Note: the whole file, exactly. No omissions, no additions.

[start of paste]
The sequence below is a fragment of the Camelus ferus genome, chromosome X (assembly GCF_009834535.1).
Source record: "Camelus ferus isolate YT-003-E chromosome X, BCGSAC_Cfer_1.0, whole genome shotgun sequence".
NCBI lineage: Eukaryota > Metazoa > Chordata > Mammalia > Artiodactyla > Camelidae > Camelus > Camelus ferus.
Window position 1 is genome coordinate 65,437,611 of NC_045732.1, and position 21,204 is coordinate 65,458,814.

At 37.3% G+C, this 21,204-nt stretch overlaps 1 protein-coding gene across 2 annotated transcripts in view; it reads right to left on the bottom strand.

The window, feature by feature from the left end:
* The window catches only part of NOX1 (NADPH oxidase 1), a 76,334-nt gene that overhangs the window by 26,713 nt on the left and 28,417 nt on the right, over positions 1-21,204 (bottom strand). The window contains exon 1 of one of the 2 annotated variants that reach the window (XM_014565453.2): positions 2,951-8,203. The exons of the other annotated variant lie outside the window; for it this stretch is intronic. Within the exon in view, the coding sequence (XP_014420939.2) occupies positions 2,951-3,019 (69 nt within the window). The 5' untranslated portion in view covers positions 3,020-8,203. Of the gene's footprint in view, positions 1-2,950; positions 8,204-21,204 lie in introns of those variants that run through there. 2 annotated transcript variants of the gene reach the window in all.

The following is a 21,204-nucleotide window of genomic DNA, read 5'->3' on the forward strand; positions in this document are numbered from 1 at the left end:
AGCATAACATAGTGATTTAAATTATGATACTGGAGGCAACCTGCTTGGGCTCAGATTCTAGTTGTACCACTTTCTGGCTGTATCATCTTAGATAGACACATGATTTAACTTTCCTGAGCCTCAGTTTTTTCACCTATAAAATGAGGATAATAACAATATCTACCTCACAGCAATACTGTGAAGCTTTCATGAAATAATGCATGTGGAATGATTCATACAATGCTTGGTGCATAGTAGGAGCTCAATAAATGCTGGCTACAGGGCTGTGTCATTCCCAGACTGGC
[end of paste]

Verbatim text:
The sequence below is a fragment of the Camelus ferus genome, chromosome X (assembly GCF_009834535.1).
Source record: "Camelus ferus isolate YT-003-E chromosome X, BCGSAC_Cfer_1.0, whole genome shotgun sequence".
NCBI lineage: Eukaryota > Metazoa > Chordata > Mammalia > Artiodactyla > Camelidae > Camelus > Camelus ferus.
Window position 1 is genome coordinate 65,437,611 of NC_045732.1, and position 21,204 is coordinate 65,458,814.

At 37.3% G+C, this 21,204-nt stretch overlaps 1 protein-coding gene across 2 annotated transcripts in view; it reads right to left on the bottom strand.

The window, feature by feature from the left end:
* The window catches only part of NOX1 (NADPH oxidase 1), a 76,334-nt gene that overhangs the window by 26,713 nt on the left and 28,417 nt on the right, over positions 1-21,204 (bottom strand). The window contains exon 1 of one of the 2 annotated variants that reach the window (XM_014565453.2): positions 2,951-8,203. The exons of the other annotated variant lie outside the window; for it this stretch is intronic. Within the exon in view, the coding sequence (XP_014420939.2) occupies positions 2,951-3,019 (69 nt within the window). The 5' untranslated portion in view covers positions 3,020-8,203. Of the gene's footprint in view, positions 1-2,950; positions 8,204-21,204 lie in introns of those variants that run through there. 2 annotated transcript variants of the gene reach the window in all.

The following is a 21,204-nucleotide window of genomic DNA, read 5'->3' on the forward strand; positions in this document are numbered from 1 at the left end:
AGCATAACATAGTGATTTAAATTATGATACTGGAGGCAACCTGCTTGGGCTCAGATTCTAGTTGTACCACTTTCTGGCTGTATCATCTTAGATAGACACATGATTTAACTTTCCTGAGCCTCAGTTTTTTCACCTATAAAATGAGGATAATAACAATATCTACCTCACAGCAATACTGTGAAGCTTTCATGAAATAATGCATGTGGAATGATTCATACAATGCTTGGTGCATAGTAGGAGCTCAATAAATGCTGGCTACAGGGCTGTGTCATTCCCAGACTGGC